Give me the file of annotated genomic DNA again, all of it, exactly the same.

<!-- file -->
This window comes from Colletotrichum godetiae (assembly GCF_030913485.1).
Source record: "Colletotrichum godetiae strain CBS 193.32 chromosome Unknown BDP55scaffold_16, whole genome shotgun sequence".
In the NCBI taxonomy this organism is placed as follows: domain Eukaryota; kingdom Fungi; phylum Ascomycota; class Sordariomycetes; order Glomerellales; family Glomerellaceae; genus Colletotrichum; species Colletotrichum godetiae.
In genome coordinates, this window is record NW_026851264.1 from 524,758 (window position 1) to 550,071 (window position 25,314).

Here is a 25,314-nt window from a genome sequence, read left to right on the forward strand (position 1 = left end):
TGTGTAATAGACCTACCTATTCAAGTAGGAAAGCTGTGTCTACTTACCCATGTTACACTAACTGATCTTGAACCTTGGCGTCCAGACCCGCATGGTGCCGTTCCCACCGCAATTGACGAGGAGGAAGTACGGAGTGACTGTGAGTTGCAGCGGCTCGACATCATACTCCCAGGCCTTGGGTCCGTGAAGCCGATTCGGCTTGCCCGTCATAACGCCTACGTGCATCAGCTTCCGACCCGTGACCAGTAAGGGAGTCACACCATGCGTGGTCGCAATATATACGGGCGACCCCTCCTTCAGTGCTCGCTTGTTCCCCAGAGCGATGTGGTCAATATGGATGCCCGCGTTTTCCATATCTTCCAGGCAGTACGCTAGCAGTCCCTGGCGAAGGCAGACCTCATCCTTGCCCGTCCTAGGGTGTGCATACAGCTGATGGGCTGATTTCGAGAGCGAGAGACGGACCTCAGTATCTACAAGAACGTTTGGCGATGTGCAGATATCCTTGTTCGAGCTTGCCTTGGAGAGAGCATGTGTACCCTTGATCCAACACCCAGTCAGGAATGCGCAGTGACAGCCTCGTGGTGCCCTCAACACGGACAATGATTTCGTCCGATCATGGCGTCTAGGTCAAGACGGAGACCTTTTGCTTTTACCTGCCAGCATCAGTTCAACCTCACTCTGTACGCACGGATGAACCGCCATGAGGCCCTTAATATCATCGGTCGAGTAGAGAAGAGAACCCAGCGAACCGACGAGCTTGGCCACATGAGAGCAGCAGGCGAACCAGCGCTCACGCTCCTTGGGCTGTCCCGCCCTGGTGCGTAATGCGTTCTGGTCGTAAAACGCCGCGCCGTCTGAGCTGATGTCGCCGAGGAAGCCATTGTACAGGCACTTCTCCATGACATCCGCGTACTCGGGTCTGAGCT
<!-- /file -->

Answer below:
This window comes from Colletotrichum godetiae (assembly GCF_030913485.1).
Source record: "Colletotrichum godetiae strain CBS 193.32 chromosome Unknown BDP55scaffold_16, whole genome shotgun sequence".
In the NCBI taxonomy this organism is placed as follows: domain Eukaryota; kingdom Fungi; phylum Ascomycota; class Sordariomycetes; order Glomerellales; family Glomerellaceae; genus Colletotrichum; species Colletotrichum godetiae.
In genome coordinates, this window is record NW_026851264.1 from 524,758 (window position 1) to 550,071 (window position 25,314).

Here is a 25,314-nt window from a genome sequence, read left to right on the forward strand (position 1 = left end):
TGTGTAATAGACCTACCTATTCAAGTAGGAAAGCTGTGTCTACTTACCCATGTTACACTAACTGATCTTGAACCTTGGCGTCCAGACCCGCATGGTGCCGTTCCCACCGCAATTGACGAGGAGGAAGTACGGAGTGACTGTGAGTTGCAGCGGCTCGACATCATACTCCCAGGCCTTGGGTCCGTGAAGCCGATTCGGCTTGCCCGTCATAACGCCTACGTGCATCAGCTTCCGACCCGTGACCAGTAAGGGAGTCACACCATGCGTGGTCGCAATATATACGGGCGACCCCTCCTTCAGTGCTCGCTTGTTCCCCAGAGCGATGTGGTCAATATGGATGCCCGCGTTTTCCATATCTTCCAGGCAGTACGCTAGCAGTCCCTGGCGAAGGCAGACCTCATCCTTGCCCGTCCTAGGGTGTGCATACAGCTGATGGGCTGATTTCGAGAGCGAGAGACGGACCTCAGTATCTACAAGAACGTTTGGCGATGTGCAGATATCCTTGTTCGAGCTTGCCTTGGAGAGAGCATGTGTACCCTTGATCCAACACCCAGTCAGGAATGCGCAGTGACAGCCTCGTGGTGCCCTCAACACGGACAATGATTTCGTCCGATCATGGCGTCTAGGTCAAGACGGAGACCTTTTGCTTTTACCTGCCAGCATCAGTTCAACCTCACTCTGTACGCACGGATGAACCGCCATGAGGCCCTTAATATCATCGGTCGAGTAGAGAAGAGAACCCAGCGAACCGACGAGCTTGGCCACATGAGAGCAGCAGGCGAACCAGCGCTCACGCTCCTTGGGCTGTCCCGCCCTGGTGCGTAATGCGTTCTGGTCGTAAAACGCCGCGCCGTCTGAGCTGATGTCGCCGAGGAAGCCATTGTACAGGCACTTCTCCATGACATCCGCGTACTCGGGTCTGAGCT